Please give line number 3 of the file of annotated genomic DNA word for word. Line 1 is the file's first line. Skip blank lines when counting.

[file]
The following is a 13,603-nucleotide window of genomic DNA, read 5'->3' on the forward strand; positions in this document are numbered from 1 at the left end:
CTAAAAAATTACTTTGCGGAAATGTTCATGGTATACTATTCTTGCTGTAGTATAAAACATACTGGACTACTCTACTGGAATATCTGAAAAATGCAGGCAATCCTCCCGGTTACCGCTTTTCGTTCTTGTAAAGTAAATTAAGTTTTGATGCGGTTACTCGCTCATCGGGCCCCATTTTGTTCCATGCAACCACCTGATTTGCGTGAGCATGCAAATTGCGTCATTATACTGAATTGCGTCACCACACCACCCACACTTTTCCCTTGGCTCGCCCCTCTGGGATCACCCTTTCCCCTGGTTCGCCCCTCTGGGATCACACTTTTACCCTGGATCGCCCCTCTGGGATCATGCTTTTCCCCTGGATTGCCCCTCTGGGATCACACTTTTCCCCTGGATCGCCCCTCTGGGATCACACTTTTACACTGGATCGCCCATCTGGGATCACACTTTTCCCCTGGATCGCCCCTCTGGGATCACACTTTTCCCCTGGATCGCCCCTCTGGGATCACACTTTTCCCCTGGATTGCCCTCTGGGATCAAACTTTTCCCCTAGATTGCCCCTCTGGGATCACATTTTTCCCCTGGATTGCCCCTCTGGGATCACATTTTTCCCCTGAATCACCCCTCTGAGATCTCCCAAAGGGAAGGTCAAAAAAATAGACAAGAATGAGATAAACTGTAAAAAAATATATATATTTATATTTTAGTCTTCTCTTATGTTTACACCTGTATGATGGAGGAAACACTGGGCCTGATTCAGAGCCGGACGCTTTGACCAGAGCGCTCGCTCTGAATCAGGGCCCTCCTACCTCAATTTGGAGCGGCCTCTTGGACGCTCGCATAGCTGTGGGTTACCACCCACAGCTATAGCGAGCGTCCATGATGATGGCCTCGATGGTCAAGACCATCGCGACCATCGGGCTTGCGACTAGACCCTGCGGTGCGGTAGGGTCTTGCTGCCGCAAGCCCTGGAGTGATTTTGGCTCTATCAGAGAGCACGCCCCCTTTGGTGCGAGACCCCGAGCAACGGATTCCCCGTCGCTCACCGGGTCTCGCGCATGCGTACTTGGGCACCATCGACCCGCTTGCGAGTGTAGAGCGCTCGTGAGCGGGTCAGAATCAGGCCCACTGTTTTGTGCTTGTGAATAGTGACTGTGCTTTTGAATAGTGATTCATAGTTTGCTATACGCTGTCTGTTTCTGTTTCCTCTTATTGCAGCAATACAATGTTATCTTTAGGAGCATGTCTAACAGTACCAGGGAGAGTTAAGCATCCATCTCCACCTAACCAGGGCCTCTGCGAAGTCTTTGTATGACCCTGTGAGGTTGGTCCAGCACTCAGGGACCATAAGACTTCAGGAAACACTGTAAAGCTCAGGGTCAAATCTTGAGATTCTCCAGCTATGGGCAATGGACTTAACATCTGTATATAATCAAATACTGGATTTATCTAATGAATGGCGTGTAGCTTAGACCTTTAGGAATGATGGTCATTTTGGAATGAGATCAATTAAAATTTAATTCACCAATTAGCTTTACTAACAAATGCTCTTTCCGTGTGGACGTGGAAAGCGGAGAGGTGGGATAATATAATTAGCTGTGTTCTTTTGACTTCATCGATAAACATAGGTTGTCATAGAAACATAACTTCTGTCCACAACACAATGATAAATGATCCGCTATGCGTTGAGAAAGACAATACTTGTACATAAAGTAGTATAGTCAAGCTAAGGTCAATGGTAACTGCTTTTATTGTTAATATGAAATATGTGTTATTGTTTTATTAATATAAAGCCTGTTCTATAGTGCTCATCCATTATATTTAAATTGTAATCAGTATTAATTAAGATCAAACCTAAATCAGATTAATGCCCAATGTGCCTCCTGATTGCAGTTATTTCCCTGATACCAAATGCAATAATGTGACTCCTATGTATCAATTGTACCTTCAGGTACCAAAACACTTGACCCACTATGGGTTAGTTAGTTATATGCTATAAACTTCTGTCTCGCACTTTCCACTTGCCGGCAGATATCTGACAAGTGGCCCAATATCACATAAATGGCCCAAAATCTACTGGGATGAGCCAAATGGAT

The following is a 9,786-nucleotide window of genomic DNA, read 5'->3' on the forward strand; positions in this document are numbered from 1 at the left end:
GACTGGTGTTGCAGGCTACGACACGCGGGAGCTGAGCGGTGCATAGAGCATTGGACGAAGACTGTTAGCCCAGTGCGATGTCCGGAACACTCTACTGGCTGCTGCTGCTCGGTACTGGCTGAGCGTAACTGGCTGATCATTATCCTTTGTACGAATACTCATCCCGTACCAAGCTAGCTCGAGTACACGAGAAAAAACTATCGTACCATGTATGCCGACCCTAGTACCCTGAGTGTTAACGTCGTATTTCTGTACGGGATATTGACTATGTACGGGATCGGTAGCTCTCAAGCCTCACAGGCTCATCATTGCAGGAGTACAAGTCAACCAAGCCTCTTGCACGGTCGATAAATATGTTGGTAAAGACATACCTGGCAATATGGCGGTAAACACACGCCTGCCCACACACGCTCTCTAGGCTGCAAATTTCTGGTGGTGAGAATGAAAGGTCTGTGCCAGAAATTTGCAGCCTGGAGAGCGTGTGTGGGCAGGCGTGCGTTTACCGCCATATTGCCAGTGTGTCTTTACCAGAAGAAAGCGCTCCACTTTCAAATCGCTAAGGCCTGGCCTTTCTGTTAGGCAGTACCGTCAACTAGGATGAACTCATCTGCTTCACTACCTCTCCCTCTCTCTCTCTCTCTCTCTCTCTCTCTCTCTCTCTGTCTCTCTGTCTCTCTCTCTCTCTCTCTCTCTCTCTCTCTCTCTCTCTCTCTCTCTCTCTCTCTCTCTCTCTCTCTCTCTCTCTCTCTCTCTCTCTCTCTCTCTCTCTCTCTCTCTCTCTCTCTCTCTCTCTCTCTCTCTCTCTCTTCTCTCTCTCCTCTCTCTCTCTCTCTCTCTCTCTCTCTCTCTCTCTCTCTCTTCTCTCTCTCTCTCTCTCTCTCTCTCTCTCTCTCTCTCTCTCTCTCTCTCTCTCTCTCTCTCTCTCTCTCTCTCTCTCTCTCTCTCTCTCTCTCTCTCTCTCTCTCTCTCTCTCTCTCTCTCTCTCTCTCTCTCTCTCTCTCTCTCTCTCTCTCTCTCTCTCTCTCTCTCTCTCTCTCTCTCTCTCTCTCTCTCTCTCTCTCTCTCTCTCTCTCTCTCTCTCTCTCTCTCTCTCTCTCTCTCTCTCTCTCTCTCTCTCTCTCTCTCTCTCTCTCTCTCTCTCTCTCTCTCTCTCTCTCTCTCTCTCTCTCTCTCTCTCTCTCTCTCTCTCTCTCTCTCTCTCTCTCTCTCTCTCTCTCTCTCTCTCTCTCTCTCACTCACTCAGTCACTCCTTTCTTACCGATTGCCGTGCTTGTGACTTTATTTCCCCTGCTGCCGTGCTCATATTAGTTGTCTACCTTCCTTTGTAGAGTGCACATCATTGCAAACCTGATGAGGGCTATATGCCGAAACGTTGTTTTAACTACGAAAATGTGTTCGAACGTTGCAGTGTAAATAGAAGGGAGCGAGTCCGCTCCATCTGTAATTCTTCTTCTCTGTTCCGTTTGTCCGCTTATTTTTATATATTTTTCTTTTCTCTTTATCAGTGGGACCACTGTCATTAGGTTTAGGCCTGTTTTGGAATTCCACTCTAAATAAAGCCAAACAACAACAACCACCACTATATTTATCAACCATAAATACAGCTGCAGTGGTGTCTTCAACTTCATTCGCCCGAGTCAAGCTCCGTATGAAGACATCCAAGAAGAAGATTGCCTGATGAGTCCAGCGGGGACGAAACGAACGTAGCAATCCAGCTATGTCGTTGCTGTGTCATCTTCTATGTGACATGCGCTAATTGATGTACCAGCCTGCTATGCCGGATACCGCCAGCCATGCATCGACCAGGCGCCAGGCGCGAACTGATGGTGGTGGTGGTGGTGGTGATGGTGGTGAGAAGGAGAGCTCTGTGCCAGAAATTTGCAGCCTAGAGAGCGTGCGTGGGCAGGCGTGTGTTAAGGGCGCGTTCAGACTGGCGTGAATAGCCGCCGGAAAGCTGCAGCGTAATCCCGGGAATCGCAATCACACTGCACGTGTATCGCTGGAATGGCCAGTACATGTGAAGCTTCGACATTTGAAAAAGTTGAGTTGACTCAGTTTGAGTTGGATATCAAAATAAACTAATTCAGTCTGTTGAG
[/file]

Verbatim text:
The following is a 9,786-nucleotide window of genomic DNA, read 5'->3' on the forward strand; positions in this document are numbered from 1 at the left end: